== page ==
In part one, we looked at herding dogs and hounds, two of the major dog types categorized by the American Kennel Club.

Today, we’re going to cover non-sporting and sporting dogs, of which the former is host to array of entrants, both big and small.

Again, these findings are based on an excellent Wired video series on the topic, narrated and hosted by Gail Miller Bisher.

Let’s get started.

Type #3: Non-sporting 

Perhaps the most famous and popular example of the non-sporting type is the Dalmatian, which gained huge popularity in America because of the film 101 Dalmatians.

A far smaller example is the Poodle – be it the Miniature Poodle or Standard Poodle. The latter is often compared to humans because of how easy she is to train, and how companionable she is. But don’t be fooled – she’s far more athletic than her demure appearance lets on.

The Chinese Chow Chow is hard to miss, given how fluffy his coat is, while the Bichon Frise has regularly appeared in articles on this site, and has an award-winning personality.

Bulldogs are a member of the non-sporting category as well, and get their name because of a peculiar history: they were actually bred to bait bulls. Strong and dependable, these are regular fixtures in American homes.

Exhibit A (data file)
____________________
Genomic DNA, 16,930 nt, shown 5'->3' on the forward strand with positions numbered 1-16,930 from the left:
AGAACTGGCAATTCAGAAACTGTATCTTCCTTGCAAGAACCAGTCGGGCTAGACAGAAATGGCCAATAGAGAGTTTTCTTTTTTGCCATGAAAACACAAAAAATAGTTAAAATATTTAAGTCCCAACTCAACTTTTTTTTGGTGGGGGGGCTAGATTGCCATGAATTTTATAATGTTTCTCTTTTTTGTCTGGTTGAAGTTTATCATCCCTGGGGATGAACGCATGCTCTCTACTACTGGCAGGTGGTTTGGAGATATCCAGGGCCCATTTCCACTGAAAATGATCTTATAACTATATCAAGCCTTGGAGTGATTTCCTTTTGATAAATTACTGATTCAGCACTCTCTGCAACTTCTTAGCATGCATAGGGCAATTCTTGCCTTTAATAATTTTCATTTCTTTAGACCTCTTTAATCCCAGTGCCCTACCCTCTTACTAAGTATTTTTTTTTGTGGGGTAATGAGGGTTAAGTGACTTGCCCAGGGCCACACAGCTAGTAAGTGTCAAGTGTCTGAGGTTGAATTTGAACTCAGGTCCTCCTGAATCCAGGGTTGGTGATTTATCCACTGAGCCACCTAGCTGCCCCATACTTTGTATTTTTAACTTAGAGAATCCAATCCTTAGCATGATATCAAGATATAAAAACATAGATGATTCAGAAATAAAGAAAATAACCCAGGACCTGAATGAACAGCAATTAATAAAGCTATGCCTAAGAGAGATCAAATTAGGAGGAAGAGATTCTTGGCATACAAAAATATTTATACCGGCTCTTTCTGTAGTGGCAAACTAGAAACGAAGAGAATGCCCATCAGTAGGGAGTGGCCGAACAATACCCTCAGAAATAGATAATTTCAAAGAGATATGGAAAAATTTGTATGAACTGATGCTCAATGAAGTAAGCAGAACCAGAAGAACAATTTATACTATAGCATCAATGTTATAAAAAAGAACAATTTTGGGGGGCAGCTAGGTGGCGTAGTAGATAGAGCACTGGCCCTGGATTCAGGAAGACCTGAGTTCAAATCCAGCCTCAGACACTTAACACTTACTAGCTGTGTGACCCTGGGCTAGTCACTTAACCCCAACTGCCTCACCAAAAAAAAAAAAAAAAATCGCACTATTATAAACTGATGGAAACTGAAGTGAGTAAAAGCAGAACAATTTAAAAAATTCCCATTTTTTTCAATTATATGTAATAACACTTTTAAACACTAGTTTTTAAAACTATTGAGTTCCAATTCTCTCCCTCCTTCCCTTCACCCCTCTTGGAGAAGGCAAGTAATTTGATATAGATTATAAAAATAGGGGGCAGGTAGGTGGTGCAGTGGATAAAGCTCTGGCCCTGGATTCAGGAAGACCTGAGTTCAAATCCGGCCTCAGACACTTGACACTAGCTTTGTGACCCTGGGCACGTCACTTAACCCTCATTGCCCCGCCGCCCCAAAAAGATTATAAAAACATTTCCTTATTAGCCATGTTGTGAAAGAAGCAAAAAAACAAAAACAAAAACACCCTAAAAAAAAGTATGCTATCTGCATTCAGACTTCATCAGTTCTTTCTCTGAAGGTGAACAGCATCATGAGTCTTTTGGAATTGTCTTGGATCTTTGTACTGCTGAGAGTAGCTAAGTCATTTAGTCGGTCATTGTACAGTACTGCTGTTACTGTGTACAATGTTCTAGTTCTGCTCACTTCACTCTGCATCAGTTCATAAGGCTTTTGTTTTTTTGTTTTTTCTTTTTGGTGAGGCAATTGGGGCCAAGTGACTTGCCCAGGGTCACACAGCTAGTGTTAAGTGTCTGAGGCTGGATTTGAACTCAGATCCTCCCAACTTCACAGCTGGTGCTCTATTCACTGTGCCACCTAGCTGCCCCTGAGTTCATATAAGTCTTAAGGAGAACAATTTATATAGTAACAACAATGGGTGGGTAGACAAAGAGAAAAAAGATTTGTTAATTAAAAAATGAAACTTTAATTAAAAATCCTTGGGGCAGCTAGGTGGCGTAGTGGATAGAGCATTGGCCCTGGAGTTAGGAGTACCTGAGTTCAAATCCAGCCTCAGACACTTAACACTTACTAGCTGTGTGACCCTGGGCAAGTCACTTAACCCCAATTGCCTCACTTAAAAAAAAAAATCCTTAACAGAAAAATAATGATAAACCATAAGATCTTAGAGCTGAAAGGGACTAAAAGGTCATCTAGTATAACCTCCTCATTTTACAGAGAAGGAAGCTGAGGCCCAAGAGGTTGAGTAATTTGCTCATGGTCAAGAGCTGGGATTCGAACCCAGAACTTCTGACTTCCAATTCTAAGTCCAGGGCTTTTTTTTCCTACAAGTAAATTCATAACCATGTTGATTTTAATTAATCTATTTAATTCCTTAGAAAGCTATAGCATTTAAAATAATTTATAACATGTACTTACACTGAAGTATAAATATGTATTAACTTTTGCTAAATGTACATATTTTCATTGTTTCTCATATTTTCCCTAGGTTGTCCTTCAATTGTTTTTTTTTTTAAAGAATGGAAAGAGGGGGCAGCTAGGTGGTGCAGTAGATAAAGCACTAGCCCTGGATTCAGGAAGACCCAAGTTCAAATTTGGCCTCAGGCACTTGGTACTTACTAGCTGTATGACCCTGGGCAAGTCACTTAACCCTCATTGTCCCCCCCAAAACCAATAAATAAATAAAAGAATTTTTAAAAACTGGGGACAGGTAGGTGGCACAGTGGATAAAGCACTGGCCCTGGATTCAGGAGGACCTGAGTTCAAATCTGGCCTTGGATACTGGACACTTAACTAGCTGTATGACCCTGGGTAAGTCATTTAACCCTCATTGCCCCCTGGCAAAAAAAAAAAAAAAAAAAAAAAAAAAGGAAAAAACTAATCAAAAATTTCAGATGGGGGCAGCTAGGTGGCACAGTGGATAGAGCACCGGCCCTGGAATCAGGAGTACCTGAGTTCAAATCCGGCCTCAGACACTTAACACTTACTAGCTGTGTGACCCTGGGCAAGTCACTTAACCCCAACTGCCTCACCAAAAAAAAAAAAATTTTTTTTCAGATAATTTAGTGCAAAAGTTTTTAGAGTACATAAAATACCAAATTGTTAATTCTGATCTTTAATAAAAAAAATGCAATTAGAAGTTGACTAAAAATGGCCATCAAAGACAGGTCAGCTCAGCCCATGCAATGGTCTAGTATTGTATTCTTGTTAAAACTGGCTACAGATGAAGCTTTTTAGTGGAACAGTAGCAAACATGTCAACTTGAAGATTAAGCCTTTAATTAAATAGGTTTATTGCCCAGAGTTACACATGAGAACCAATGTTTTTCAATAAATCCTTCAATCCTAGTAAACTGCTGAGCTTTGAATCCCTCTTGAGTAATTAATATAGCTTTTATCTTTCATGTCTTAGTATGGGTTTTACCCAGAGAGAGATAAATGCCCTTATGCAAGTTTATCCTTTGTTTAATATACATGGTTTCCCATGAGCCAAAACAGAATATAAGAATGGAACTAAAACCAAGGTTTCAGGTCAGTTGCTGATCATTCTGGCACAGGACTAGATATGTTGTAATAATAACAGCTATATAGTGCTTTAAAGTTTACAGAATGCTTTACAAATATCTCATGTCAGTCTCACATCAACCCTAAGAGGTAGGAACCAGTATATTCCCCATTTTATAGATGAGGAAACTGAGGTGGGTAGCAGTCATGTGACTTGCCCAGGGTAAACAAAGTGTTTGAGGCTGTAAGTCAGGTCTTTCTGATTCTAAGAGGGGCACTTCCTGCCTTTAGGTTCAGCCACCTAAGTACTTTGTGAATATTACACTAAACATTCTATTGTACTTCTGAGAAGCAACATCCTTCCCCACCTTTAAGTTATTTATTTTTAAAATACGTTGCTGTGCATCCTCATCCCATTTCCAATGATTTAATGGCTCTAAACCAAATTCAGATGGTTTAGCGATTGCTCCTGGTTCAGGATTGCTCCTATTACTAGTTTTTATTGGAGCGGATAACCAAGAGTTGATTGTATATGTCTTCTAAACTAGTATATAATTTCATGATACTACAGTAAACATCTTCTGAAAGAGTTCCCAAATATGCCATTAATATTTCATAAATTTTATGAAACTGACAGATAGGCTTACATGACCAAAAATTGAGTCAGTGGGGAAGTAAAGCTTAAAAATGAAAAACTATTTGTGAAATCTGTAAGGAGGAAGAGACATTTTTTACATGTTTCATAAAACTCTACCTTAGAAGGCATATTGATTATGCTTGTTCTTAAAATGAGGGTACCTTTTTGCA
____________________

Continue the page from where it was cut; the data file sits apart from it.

The excitable, energetic Beagle is a great choice too, and has a nose adapted to sniff out even the faintest scent.

If you want something quiet or even cat-like, the Shiba Inu is a beautiful, quiet, demure dog that heralds from Japan.

Did you know: Dalmatians are not British or American in origin, but actually came from Croatia.

Type #4: Sporting 

Sporting dogs were bred to work with man and have bundles of energy. As a result, they require a lot of space and a lot of exercise. This group comprises some of the most popular dogs in all of America.

Two standout examples? The Golden Retriever and the Labrador Retriever, which are lovable additions to the home, but do require plenty of walking. Their heritage as hunting dogs is a big factor.

Similar in size, the Weimaraner is an ancient breed with a sleek coat and huge athletic reserves. Their nickname – the “gray ghost” – denotes their gray coat and whippet-like speed. They’re strong too, and provided you’ve got the space, great additions to the home.

The English Cocker Spaniel is a classic sporting dog and has a very happy temperament to boot. America has three varieties of its own: the Parti-Color Cocker Spaniel, the Black Cocker Spaniel and the ASCOB Spaniel (which stands for any solid color other than black). The differences between the American varieties is largely coat-based and cosmetic.

One spaniel that might be less familiar to audiences is the Boykin Spaniel, which has webbed feet because of the role it played in the swamps of South Carolina. It’s an intelligent, eager and energetic dog.

Looking for something more laidback? The Spinone Italiano is an ancient Italian breed that has no problem kicking back on the couch.

Finally, a shout out to the Pointer, which has the distinction of appearing on the Westminster Kennel Club Dog Show logo – one of the most prestigious dog shows the world over.

Stay tuned for part 3, when we cover the remaining three categories: toy, terrier and working dogs.

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